I learned a lot from Mary Huffman, Director of the Indigenous Peoples Burning Network, about how to work respectfully and in partnership with Indigenous people. It’s critical to acknowledge that Tribal nations are just that, Nations. They have their own government and are dealing with all aspects involved in governing a nation. You don’t just call up the Tribal Chair – that would be like trying to call the President of the United States. You have to understand that you or your idea is not necessarily a priority, and you need to respect that, even if you have a lot of excitement about what you’re proposing. I went in with the desire to learn and asked how I could be a positive ally in whatever their priorities were.
Melonee said something that really stuck with me. She said, and I’m paraphrasing, “We have to bust the myth that Indigenous people are mystical or untouchable in some way. We are people.” Melonee also said if you have a question about cultural appropriateness, ask it! One of the Ojibwe cultural traditions I learned is the giving of a gift or an honorarium when requesting something. A first step is the giving of pipe tobacco (asemaa). Traditional gifts of blankets might be appropriate. Or something more practical like a gas card or cash. Again, just ask.
Building relationships of trust takes time. Fixed agendas and expert or authoritative attitudes will not cut it. You need to come in as a person, be open, ask questions, and most of all listen. You need to hear what people are saying. You need to respect them and their time, and you need to follow through. I have given presentations to researchers and agency people about the importance of building trust in relationships and partnerships. It starts with trying to get to know people as people. What do they value, what do they want to protect? That is key to all of our work – and it holds with working with Tribal Nations as well. It’s about respect – respecting their time, their position, their culture, and their knowledge.
What are some other stories that could be told as complementary videos to Oshkigin Spirit of Fire?
The film is a beautiful reflection on the reciprocal relationship between humans and fire. We need to embrace and respect that the right fire is good. It gives us heat. We cook with it. It regenerates our forests. And fire is just one piece of how we relate to our landscapes.
We want to continue this thread, and feature cross-cultural conversations about blending together Indigenous and Western knowledge. We’ve got to reshape conversations around land management, stewardship, and connection to place. We want to help transform the widely held notion that humans are separate from the natural world, and that our impacts are only destructive. We have to shift to a mindset that celebrates the potential of human impacts as constructive and an important part of the reciprocal relationship with the environment that shapes our well-being as individuals in society. We expanded on this conversation in the second video, Understanding Oshkigin, which is a discussion with Vern and Damon about these concepts presented in the original film.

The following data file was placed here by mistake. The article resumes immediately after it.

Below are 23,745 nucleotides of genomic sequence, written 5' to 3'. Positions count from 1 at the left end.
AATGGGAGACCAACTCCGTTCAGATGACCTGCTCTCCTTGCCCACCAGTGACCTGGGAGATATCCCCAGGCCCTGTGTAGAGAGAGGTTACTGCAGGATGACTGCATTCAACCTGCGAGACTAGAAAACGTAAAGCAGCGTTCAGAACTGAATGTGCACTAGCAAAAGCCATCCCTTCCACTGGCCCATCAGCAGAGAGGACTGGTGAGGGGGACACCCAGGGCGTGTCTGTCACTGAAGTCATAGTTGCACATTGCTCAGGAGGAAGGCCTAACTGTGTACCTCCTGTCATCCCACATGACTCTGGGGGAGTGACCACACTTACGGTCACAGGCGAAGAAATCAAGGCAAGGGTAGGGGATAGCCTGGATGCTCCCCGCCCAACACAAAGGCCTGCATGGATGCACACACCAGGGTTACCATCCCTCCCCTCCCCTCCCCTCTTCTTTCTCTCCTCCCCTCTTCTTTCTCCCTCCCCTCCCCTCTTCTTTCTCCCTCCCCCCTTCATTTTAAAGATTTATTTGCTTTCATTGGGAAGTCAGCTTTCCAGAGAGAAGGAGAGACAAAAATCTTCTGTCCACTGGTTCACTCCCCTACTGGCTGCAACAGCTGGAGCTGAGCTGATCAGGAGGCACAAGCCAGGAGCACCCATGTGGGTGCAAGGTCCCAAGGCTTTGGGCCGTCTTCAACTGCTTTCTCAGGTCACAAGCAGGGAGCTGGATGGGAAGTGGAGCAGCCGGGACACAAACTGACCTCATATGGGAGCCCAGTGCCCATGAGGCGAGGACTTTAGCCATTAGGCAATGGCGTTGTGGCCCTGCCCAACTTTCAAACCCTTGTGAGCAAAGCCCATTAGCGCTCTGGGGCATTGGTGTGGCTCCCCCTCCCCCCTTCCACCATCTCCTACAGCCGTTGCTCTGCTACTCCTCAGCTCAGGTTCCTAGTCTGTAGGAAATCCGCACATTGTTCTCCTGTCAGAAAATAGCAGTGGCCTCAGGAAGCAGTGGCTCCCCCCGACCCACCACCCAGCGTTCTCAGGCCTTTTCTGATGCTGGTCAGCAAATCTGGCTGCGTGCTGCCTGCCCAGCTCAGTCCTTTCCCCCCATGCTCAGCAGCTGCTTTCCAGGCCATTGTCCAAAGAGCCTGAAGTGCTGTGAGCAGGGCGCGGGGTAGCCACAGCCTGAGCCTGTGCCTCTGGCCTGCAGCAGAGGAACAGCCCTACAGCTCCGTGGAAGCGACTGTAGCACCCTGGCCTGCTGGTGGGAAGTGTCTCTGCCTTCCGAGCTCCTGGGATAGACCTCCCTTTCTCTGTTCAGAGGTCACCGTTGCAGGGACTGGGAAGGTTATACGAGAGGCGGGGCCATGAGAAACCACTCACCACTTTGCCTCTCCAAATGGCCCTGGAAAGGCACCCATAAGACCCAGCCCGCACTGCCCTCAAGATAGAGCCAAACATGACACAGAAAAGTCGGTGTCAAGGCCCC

In terms of a sequel to or continuation of Oshkigin Spirit of Fire, we’re talking about debunking the fallacy of “wilderness” or what’s “natural.” When we talk about wilderness, we often imagine a space without people or untouched by humans. Indigenous people have stewarded the land for thousands of years. There is not one spot on the planet that has not been touched by humans. The wilderness idea has perpetuated long held misconceptions and stereotypes that have adversely impacted how we do fire research, policy and management. The team that worked on Oshkigin Spirit of Fire, including the video producers/directors, are interested in addressing this in a next chapter film.
The video covers fire as a land management tool and also as a deeply important cultural practice. What messages do you hope the audience will walk away with after viewing the film?
When I came to Ely, MN, I came with a broken spirit. The forest and the lakes here are healing places for me. Working and learning from Lane, Vern, Damon, and Melonee reinforced, to me, the importance for human beings to get back in touch with the land. As Damon often says, we were all Indigenous at one time. We need to listen to our Indigenous teachers. Taking care of the earth is about survival but it is also about healing. Returning fire to the land is just one of those tools for taking care of home. Being in touch with the land can be a beginning of the healing process from the genocide, from the forced assimilation, from so much disruption and loss in Indigenous communities across the globe. It’s hope. Native people have adapted and survived and they have so much knowledge regarding taking care of the land and all the creatures in it. That’s the story that needs to be told – it needs to be told within the Tribal Nations as well to help heal and to move forward.